Adacel Technologies Limited (ASX: ADA) shares fell off a cliff in November and are down from around $2.50 at the beginning of 2018 to around $0.60 today. Yikes!
Who is Adacel?
Adacel Technologies is an air traffic technology company headquartered in Melbourne’s inner south-east. However, it’s really a Canadian/US technology company that does most of its business in the US. It was founded in the 80’s by Silvio Salom.
Adacel sells its hardware and software to airports around the world for training/simulation and in-field use. For example, it supplies a system to members of the Australian aviation industry, installs the system, then provides maintenance and other going “services”.
It’s the old printer and cartridge type model. Meaning, you supply a piece of hardware (e.g. a printer) and you sell an ongoing and highly valuable service (e.g. the printer ink).
It’s a good model for Adacel because if it can just get more sales of its ‘systems’, then it should be able to lock in years of sticky ‘services’ revenue.
In 2018, you can see most of Adacel’s revenue came from services:
In 2017, it was a similar picture:
Between 2017 and 2018 everything seemed to be going well…
Between 2017 and 2018 I ran my eyes over Adacel shares and noticed a few concerning trends.
Firstly, investors were tipped off to a potential “protest” between Adacel and one of its major customers, the USA’s FAA — a major customer.
In my opinion, investors should raise a very high red flag anytime a company “protests” a significant contract loss. People in aviation aren’t silly and big organisations like the FAA have scorns of lawyers who scrutinise legal contracts, so for Adacel to lose a contract to a rival, in my opinion, should tip you off to a few things:
- The balance of power rests with the customers, not the company you own shares in
- The product isn’t a clear industry-leader (if it was, there should be no reason to a lose a customer at all)
Other red (or amber) flags
I love to see the founders involved with good companies for a long period of time. Aside from ‘having your name on the door’, nothing motivates a CEO or management team like a big ownership stake in shares of the companies they run.
In recent times, investors might have noticed some ‘insider share sales’. It’s not always a bad thing that management sell some of their shares, but all things equal I’d rather see the management team buying.
Another thing which struck me as unusual (although this may indeed be typical) was that the Chairman of Adacel wasn’t directly paid a salary. Instead, as it says in the annual report, “Cash Salary and Fees paid to TIGA Trading Pty Ltd.”
TIGA is part of the Thorney Investment Group, which is a significant investor in Adacel shares and has been for a reasonably long time (as far as I know).
Large shareholders installing their own directors on the boards of companies is not unusual in corporate Australia, but I always get a little uneasy when I see it because I focus heavily on incentives before I invest in companies.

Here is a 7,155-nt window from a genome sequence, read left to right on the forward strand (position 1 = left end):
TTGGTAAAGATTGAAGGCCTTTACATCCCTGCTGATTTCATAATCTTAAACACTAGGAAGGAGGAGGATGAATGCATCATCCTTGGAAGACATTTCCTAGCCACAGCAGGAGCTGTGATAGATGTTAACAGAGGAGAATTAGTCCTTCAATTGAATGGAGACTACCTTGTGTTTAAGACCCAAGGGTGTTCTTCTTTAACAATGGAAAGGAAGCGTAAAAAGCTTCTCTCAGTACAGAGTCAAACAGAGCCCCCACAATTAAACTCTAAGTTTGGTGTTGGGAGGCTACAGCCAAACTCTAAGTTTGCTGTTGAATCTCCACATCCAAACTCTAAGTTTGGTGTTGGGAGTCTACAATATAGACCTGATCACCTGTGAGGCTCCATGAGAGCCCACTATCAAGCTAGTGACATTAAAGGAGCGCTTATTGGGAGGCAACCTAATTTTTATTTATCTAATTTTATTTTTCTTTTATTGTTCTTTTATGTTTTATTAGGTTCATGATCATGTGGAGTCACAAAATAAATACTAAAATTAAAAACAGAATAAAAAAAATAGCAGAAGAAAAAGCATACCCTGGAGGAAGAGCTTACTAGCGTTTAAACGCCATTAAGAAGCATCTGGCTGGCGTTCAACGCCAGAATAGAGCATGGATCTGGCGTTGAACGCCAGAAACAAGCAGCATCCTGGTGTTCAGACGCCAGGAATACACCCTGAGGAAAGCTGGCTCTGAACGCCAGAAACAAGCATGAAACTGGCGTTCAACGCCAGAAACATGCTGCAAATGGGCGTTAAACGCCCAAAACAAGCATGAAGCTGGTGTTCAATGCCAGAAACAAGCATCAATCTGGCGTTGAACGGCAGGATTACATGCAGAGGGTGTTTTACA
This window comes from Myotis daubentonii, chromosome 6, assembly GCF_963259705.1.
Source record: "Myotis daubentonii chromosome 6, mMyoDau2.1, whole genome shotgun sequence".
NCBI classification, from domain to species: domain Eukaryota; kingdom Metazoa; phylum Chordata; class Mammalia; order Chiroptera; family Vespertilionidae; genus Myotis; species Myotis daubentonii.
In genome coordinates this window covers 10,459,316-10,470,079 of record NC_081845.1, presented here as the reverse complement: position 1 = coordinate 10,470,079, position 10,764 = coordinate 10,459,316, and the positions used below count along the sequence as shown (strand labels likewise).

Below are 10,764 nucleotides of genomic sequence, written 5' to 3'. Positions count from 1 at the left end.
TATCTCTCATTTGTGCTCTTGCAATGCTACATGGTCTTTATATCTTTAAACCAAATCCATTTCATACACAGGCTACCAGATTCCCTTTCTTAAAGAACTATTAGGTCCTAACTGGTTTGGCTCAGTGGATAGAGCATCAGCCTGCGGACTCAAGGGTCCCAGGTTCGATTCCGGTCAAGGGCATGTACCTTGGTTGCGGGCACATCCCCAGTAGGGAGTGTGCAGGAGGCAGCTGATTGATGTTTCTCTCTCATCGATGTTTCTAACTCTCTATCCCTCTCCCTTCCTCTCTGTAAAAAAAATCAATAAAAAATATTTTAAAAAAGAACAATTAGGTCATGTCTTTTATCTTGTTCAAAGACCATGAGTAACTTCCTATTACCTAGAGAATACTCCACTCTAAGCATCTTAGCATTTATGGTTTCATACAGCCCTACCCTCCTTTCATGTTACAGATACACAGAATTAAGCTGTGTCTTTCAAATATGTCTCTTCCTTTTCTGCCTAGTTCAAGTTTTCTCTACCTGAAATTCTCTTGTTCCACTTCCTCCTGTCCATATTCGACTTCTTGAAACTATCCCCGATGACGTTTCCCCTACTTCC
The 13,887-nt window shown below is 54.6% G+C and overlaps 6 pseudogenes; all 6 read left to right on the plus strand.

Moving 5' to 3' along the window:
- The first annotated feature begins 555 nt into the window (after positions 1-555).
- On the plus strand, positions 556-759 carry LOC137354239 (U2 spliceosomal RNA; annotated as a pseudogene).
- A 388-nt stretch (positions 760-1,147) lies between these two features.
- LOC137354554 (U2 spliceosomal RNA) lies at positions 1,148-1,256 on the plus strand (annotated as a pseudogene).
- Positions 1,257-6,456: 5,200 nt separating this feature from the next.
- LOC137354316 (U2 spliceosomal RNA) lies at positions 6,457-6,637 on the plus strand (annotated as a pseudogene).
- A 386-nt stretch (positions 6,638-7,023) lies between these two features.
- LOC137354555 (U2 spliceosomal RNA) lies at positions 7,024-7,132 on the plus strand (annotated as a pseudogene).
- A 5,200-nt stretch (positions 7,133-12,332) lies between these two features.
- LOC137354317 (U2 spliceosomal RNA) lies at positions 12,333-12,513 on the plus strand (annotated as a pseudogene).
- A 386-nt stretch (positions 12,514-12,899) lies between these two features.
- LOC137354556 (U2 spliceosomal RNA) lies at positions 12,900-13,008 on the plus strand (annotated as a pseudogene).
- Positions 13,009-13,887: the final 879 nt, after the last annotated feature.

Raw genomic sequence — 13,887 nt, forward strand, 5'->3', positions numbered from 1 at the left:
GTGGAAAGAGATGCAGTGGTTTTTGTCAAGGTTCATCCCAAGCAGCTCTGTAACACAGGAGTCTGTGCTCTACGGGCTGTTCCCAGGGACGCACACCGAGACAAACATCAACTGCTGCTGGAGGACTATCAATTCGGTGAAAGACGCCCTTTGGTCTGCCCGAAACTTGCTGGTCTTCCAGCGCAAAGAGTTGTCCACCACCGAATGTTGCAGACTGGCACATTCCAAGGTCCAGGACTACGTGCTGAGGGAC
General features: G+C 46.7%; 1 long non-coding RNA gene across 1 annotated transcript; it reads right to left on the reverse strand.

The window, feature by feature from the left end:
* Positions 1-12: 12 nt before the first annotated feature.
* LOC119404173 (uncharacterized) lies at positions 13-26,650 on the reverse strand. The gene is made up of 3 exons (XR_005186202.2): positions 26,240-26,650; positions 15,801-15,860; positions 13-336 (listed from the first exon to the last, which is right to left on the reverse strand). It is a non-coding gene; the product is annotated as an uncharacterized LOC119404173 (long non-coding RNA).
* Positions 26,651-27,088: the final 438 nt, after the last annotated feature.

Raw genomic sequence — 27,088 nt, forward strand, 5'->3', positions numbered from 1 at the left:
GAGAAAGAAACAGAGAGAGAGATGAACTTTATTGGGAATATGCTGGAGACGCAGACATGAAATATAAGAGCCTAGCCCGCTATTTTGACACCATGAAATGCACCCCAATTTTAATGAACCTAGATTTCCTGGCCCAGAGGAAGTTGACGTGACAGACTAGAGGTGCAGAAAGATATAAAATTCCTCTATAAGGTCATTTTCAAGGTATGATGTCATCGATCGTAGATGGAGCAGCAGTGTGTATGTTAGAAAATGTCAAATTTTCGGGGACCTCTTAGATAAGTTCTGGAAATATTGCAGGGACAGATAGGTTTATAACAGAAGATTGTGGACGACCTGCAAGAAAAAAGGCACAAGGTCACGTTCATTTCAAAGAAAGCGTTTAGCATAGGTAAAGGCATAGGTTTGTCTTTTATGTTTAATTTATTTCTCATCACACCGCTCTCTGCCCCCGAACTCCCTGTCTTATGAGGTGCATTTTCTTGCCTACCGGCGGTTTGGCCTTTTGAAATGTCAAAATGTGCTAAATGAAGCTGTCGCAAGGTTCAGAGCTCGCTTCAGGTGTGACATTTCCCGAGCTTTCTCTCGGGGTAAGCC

I don’t mean to overly negative. I just try to be critical — as all investors should be, in my opinion. And until 2018, management had done a good job of returning cash to shareholders and growing profit.
Having said that, Adacel plays in a market with multi-billion-dollar public, private and semi-private organisations with huge research and development (R&D) budgets. Is this small Aussie company’s decision to pay a few million bucks a year back to shareholders really the best move for the long-term?
Another amber flag for me was the opacity of the industry. Specifically, I found it very difficult to get a read on competitors. Who are they? Are they better or worse? What are they working on? How do they tender for contracts? As a global investor, I couldn’t say why Adacel was the air traffic control company I needed in my share portfolio.
Why did it fall so hard?
In November, Adacel put out a trading update to investors which was concerning, in my opinion. Here’s part of what the company said:
“Whilst the performance in the first half has been impacted by the previously announced loss of the FAA Tower Simulation Support Contract and related issues, the reduced full year forecast includes additional investment in research and development, sales and marketing capabilities as well as foreign exchange movements.”
While legal letters and proceedings seem to be a common occurrence in business, I was concerned to see FY19 profit fall so sharply versus 2018.
There is a price for everything and I still like Adacel’s core business offering. However, I think the dust needs to settle from this recent share price sell-off before I’ll take another look. What’s more, I’d have to get much more comfortable around some of the ‘flags’ and use a steep discount rate for my valuation.
On the flipside, at around 1x sales and a wide gross profit margin, it mightn’t be a bad place for value investors to start sniffing around. Unfortunately, I’m no good at knowing when I’m wrong or early with beaten-down shares. I’d rather be late and right, and lose a bit of the upside.
In the meantime, I have my eye on plenty of other ASX technology shares…
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Disclaimer: Any information contained in this article is limited to general financial/investment advice only. The information has not taken into account your specific needs, goals or objectives, so please consider consulting a licenced and trusted adviser before acting on the information. Please read The Rask Group’s Financial Services Guide (FSG) for more information. This article is authorised by Owen Raszkiewicz of The Rask Group, which is a corporate authorised representative No. 1264179 of Strawman Pty Ltd (ACN: 610 908 211) (AFSL: 501 223).
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